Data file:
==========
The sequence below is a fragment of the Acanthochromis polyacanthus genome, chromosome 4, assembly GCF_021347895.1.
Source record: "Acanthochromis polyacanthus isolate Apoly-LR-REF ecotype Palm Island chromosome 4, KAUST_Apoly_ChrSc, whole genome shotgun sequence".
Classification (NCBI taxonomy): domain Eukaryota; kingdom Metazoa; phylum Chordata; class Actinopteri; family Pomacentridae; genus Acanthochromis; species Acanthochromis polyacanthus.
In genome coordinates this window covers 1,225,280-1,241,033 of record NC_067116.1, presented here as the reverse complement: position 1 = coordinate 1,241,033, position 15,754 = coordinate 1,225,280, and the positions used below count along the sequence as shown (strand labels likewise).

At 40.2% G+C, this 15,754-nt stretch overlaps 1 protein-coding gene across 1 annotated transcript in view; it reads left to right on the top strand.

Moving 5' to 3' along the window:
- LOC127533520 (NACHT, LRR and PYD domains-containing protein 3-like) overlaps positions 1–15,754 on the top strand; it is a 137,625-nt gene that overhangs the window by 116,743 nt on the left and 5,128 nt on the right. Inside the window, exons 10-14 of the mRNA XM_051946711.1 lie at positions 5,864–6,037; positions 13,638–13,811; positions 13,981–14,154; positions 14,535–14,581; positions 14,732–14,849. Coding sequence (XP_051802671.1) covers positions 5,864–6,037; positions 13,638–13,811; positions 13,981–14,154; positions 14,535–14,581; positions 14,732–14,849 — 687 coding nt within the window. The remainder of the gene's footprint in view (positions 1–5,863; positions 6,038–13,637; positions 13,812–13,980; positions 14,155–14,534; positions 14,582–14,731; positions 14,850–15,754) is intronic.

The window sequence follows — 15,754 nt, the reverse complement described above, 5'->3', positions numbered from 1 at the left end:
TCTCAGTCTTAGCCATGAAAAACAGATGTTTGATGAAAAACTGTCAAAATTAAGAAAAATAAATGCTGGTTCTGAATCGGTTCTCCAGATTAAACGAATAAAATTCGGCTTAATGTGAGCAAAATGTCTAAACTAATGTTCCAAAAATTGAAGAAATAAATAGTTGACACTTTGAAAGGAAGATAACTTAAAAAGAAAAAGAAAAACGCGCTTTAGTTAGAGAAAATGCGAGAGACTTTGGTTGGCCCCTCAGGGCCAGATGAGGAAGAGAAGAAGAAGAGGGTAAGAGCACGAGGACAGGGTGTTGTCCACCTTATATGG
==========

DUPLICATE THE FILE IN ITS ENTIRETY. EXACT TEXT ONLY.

The sequence below is a fragment of the Acanthochromis polyacanthus genome, chromosome 4, assembly GCF_021347895.1.
Source record: "Acanthochromis polyacanthus isolate Apoly-LR-REF ecotype Palm Island chromosome 4, KAUST_Apoly_ChrSc, whole genome shotgun sequence".
Classification (NCBI taxonomy): domain Eukaryota; kingdom Metazoa; phylum Chordata; class Actinopteri; family Pomacentridae; genus Acanthochromis; species Acanthochromis polyacanthus.
In genome coordinates this window covers 1,225,280-1,241,033 of record NC_067116.1, presented here as the reverse complement: position 1 = coordinate 1,241,033, position 15,754 = coordinate 1,225,280, and the positions used below count along the sequence as shown (strand labels likewise).

At 40.2% G+C, this 15,754-nt stretch overlaps 1 protein-coding gene across 1 annotated transcript in view; it reads left to right on the top strand.

Moving 5' to 3' along the window:
- LOC127533520 (NACHT, LRR and PYD domains-containing protein 3-like) overlaps positions 1–15,754 on the top strand; it is a 137,625-nt gene that overhangs the window by 116,743 nt on the left and 5,128 nt on the right. Inside the window, exons 10-14 of the mRNA XM_051946711.1 lie at positions 5,864–6,037; positions 13,638–13,811; positions 13,981–14,154; positions 14,535–14,581; positions 14,732–14,849. Coding sequence (XP_051802671.1) covers positions 5,864–6,037; positions 13,638–13,811; positions 13,981–14,154; positions 14,535–14,581; positions 14,732–14,849 — 687 coding nt within the window. The remainder of the gene's footprint in view (positions 1–5,863; positions 6,038–13,637; positions 13,812–13,980; positions 14,155–14,534; positions 14,582–14,731; positions 14,850–15,754) is intronic.

The window sequence follows — 15,754 nt, the reverse complement described above, 5'->3', positions numbered from 1 at the left end:
TCTCAGTCTTAGCCATGAAAAACAGATGTTTGATGAAAAACTGTCAAAATTAAGAAAAATAAATGCTGGTTCTGAATCGGTTCTCCAGATTAAACGAATAAAATTCGGCTTAATGTGAGCAAAATGTCTAAACTAATGTTCCAAAAATTGAAGAAATAAATAGTTGACACTTTGAAAGGAAGATAACTTAAAAAGAAAAAGAAAAACGCGCTTTAGTTAGAGAAAATGCGAGAGACTTTGGTTGGCCCCTCAGGGCCAGATGAGGAAGAGAAGAAGAAGAGGGTAAGAGCACGAGGACAGGGTGTTGTCCACCTTATATGG